1. Evidence-Based Policy: So this may seem pretty off-topic as a way to start, but here's a story about the very slow moving revolution in soccer/football analytics, told from the perspective of attending a "bootcamp" put on by one the leading firms in the field. Why is it in the faiV? Because I think there is a lot for those of us who think about evidence-based policy to learn from watching how evidence infiltrates other domains. [Side-note: the RCT apologetics that appeal to "the way it's done in medicine" annoy me to no end, because the use of evidence in medicine is terrible.] And I think in many ways the sports world is a useful mirror to the policy world--if only because there are a lot of people who care a lot, have strong opinions but relatively little expertise. Here's a story about that specifically: what it means to be a fan, psychologically, when there is increasing distance between you and the people who are making decisions (or put another way, how does it feel to live in a technocracy?). Which also allows me to slip in Glen Weyl's recent essay, "Why I Am Not a Technocrat." I don't worry that much about the pros and cons of a technocracy as we are so far away from living in one--many of the people in positions to make decisions are still a long way away from adopting the evidence that is available, even when their job would seem to depend on listening. Of course there is another factor delaying evidence-based policy in many domains: the poor quality of the evidence. Here's a newly revised paper from Bradley Shapiro, Gunter Hitsch and Anna Tuchman about, of all things, advertising effectiveness(Twitter thread here). I find it interesting because this is a place where you would expect that there is lots of demand for high quality evidence. And yet, with really painstaking work, the authors are able to show that the published literature is quite biased, and therefore wrong. So wrong that the maxim should possibly be not that "half of my advertising budget is wasted, I just don't know which half", but "Three quarters of my budget is wasted...". Waiting for the revolution indeed. Finally, since I expressed growing skepticism about nudging last week, here's a paper that finds an effect in a place I would not have expected it at all: remindingseniors with reverse mortgages to pay their property taxes.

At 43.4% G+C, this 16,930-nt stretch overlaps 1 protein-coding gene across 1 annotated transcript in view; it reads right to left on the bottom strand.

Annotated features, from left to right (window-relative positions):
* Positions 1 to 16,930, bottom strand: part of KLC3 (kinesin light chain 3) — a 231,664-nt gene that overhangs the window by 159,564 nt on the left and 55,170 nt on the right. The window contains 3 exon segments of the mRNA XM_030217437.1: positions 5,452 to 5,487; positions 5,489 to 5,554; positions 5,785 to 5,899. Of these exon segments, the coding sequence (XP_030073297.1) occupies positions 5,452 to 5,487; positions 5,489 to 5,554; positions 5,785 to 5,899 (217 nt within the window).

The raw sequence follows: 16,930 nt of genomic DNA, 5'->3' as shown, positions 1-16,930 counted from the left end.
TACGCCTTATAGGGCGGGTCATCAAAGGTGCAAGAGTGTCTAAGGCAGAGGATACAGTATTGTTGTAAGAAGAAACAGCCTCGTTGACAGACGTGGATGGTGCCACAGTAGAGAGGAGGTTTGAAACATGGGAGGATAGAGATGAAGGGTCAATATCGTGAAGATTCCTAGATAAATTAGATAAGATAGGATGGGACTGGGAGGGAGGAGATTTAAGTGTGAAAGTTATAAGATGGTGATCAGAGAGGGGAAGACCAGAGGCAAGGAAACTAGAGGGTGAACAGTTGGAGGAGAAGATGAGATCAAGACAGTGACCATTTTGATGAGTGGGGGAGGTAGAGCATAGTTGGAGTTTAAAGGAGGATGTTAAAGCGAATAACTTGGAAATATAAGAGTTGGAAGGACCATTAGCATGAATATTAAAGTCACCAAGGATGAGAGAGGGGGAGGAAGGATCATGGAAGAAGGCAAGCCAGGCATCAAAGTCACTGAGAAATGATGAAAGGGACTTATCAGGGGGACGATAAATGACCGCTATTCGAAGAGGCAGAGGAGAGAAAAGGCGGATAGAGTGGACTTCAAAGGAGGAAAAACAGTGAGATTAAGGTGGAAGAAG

2. SMEs: Thanks to David McKenzie, I just learned about a relatively new "book" from the World Bank on High Growth Firms: Facts, Fiction and Policy Options for Emerging Economies. It's a terrific effort to pull together a lot of research from different countries and account for how uneven the data is. Two important evidence-based takeaways: past episodes of high growth are not predictive of future ones, and not even that predictive of survival; and, the link between high growth and productivity is really weak. The only quibble I have with it is that it is framed too much for "emerging economies." Everything I see here is relevant to the US and other developed economies as well, where the thinking on SMEs can be just as wrong. Policy prescriptions in the book include focusing on managerial skill, which I am increasingly convinced is the crux of the matter. Another is to focus on market linkages, particularly export markets. Here's a J-PAL report on helping small-scale Egyptian rugmakers connect to export markets, which boosts their profits and productivity (2017 QJE paper here). For one more aspect of SME development and policy implications, see item 5 below.